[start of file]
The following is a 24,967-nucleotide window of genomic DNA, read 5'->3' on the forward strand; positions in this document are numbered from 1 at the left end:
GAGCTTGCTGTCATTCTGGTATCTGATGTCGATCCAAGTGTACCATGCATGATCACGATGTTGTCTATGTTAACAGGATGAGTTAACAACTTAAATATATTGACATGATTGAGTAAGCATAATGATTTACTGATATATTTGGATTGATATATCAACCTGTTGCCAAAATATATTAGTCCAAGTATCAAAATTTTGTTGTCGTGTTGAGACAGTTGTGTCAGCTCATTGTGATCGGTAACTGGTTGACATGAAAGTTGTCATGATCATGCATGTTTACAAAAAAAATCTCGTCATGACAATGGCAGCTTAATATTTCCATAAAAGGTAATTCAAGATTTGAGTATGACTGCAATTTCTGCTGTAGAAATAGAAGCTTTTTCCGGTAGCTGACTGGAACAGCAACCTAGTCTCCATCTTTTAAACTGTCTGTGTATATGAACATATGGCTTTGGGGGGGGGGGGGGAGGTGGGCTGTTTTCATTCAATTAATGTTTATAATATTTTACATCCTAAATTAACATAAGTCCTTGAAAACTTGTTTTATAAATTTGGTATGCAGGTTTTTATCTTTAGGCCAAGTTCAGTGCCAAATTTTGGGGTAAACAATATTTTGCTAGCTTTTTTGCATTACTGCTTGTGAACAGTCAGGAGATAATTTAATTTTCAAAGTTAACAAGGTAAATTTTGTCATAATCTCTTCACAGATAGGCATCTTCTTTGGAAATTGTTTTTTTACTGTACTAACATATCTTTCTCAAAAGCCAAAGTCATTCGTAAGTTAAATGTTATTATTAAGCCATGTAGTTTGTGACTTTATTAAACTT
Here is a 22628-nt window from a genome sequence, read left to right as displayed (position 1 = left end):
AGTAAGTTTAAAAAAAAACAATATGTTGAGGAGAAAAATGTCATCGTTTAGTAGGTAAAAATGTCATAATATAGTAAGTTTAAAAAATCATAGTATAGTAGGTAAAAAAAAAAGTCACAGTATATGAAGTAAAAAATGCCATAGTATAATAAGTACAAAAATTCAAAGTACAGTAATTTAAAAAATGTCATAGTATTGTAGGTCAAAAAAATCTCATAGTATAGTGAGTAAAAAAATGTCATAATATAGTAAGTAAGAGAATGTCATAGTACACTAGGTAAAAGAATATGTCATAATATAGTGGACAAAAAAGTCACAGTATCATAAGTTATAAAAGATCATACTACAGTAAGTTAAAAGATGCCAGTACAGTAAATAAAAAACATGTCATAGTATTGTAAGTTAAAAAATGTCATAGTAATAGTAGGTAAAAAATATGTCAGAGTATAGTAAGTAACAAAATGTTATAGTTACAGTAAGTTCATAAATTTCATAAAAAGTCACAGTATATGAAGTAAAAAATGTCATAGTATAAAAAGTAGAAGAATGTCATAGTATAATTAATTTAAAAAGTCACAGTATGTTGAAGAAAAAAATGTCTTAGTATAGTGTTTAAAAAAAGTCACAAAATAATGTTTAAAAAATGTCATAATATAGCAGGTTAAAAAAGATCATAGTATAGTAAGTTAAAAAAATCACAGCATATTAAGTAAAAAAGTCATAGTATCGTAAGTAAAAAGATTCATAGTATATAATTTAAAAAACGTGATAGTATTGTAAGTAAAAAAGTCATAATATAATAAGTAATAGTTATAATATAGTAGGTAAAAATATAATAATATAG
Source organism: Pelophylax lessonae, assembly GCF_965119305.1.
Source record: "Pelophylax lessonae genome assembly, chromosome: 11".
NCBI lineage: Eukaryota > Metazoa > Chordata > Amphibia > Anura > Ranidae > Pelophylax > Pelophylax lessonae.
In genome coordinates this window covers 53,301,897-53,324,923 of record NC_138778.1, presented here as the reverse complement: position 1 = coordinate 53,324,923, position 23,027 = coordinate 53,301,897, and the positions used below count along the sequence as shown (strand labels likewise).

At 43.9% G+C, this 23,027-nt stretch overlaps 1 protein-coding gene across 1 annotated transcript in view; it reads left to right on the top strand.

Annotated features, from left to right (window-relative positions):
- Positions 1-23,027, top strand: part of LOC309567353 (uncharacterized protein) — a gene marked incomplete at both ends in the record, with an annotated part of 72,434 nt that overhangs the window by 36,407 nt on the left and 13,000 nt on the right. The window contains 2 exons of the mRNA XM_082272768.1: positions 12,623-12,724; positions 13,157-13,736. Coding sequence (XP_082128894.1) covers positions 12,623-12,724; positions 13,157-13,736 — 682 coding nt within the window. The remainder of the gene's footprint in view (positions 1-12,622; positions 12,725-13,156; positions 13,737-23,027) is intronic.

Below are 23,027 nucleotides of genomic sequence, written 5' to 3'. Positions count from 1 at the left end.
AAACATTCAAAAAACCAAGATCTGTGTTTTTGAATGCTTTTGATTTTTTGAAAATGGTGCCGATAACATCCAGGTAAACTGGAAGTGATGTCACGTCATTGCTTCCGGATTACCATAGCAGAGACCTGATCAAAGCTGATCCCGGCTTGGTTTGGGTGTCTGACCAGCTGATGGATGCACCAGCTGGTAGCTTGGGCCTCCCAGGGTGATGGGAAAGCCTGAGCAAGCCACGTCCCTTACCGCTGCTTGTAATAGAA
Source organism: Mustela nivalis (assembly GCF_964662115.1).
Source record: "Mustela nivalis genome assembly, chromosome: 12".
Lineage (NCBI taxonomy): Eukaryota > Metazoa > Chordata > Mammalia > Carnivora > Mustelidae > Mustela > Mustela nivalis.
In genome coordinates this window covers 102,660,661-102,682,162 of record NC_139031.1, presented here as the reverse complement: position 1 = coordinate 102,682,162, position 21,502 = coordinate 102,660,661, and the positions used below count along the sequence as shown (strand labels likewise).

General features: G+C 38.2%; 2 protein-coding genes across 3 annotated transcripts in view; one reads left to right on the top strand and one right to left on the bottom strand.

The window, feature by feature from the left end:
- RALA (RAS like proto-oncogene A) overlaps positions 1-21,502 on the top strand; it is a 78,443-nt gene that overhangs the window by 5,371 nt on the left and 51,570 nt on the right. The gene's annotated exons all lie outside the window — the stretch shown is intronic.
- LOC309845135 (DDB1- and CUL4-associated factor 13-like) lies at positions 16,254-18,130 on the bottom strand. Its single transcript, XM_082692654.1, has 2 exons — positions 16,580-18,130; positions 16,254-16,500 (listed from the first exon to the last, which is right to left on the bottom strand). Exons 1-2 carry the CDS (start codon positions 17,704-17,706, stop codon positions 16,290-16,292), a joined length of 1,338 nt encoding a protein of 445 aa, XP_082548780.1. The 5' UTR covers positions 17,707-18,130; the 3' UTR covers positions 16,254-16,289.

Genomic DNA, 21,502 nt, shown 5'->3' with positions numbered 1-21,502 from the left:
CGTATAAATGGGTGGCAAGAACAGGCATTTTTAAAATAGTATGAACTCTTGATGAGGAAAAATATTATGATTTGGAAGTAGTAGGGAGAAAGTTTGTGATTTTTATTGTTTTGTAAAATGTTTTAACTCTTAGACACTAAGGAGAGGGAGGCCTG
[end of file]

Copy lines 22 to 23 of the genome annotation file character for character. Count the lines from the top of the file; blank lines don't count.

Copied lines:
Genomic DNA, 21,502 nt, shown 5'->3' with positions numbered 1-21,502 from the left:
CGTATAAATGGGTGGCAAGAACAGGCATTTTTAAAATAGTATGAACTCTTGATGAGGAAAAATATTATGATTTGGAAGTAGTAGGGAGAAAGTTTGTGATTTTTATTGTTTTGTAAAATGTTTTAACTCTTAGACACTAAGGAGAGGGAGGCCTG